5 Holiday Marketing Cliches Your Small Business Should Avoid
Use the holiday season to promote your small business, just steer clear of these common marketing cliches.
Holidays are a great opportunity for marketing your small business, but smart marketers know avoiding holiday cliches will keep their message from being dismissed or ignored prospective customers.
With consumers expected to spend more on gifts, food and decorations than they have in the past 14 years, according to the National Retail Federations 2015 Holiday Consumer Spending Survey, you don't want to lose a potential customer because of a bad cliche.
Small businesses need to avoid cliches because there is so much competition, they can not afford to blend in and they have to do something different to stand out, says Diane Myer, CEO of icre8t results. Also, a cliche is easy, it does not require you to participate in your local community and really know who your audience is.
Whether you are marketing your holiday promotions online or through traditional advertising, here are five holiday marketing cliches to avoid at all costs.
- Recreating the Currier and Ives Card
Make your business stand out by resisting the temptation to do the same old norm. Whatever holiday promotions you offer, stay away from things like, depicting the warm, happy nuclear family, dressed in complementary holiday sweaters and sitting smiling around the table or the cookie-cutter couple exchanging gifts under the tree. I mean, really, whose life is like this anymore? That's not the typical American family. It's important to really understand who your audience actually is and what they need from you. How can your service help single parents or multi-generational households prepare for and celebrate the holidays? Personalize your services, and resist the temptation to cater to the Currier and Ives vision of the holidays.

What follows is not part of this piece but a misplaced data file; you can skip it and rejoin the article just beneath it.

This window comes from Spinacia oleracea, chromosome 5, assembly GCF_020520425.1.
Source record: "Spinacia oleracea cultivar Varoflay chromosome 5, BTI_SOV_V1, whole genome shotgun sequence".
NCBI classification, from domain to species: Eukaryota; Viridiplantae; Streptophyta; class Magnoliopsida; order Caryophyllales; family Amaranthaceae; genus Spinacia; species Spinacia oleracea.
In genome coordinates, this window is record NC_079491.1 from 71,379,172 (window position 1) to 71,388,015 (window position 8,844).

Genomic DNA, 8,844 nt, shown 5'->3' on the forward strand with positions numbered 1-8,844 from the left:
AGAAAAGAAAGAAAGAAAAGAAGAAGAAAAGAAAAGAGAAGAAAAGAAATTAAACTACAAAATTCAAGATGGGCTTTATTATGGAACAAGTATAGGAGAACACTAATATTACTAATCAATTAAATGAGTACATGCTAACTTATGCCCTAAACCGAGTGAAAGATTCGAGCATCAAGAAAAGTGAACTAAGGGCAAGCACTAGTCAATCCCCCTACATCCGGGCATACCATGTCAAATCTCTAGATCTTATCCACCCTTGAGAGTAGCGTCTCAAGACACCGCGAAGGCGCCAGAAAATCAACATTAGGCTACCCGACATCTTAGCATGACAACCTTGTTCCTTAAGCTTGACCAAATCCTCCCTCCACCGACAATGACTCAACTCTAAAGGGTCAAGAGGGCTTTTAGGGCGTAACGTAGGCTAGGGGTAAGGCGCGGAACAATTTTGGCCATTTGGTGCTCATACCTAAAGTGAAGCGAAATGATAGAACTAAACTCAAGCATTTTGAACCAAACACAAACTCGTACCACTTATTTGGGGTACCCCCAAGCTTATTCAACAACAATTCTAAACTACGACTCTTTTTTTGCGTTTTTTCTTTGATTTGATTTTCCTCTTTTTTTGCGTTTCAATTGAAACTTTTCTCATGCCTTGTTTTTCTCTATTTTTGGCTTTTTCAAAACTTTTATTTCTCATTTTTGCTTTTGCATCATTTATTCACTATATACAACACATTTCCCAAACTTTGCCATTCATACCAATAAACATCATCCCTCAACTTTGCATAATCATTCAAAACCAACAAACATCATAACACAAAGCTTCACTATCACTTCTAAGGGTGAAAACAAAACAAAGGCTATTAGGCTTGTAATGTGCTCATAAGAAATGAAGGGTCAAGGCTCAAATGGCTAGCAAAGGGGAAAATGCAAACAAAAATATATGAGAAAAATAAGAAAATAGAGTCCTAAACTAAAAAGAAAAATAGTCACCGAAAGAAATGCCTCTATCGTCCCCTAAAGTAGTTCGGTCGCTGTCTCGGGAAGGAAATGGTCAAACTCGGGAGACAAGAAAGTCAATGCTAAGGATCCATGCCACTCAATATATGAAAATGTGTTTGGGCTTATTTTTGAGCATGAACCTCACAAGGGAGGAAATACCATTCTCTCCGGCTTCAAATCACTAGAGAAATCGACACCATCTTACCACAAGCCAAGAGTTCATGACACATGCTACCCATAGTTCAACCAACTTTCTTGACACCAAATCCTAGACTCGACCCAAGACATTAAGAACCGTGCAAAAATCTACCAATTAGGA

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- The Holiday Puns
Yes, it's the most wonderful time of the year, and you better watch out or you'll land on the Naughty List. Don't try to get too punny or youll risk your customers to rolling their eyes each time they hear or see them. The same goes for are you making your list and checking it twice?, or ringing in the deals. Seasonal deals and savings are good, but leave the puns under the tree.
- Thinking Your Holiday is the Only Holiday
This is a big one to avoid. Don't think of the holiday only you, yourself celebrate. Remember there are other holidays and traditions and see how you can connect your services or solutions to those, as well.
- That Same Old Santa Picture
If you're going to do pictures with Santa, Rudolph, Frosty or any of the seasonal stalwarts, be sure and make it memorable. Maybe have a funky photo booth with Santa and a bunch of props at your holiday open house and then share the silly snaps on social media. If you offer an exciting, shareable experience that your loyal customers can post to their social networks, it can help to create a sense of community around the holiday.
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- Boring Holiday Sales and Discounts
Small businesses need to be more creative and have full capability to do so. Big brands often have to do the same thing at all of their locations, but you have the opportunity to offer really unique promotions. Own a child care business? Advertise extended hours one day a week between Thanksgiving and New Years so busy parents can do their holiday shopping.
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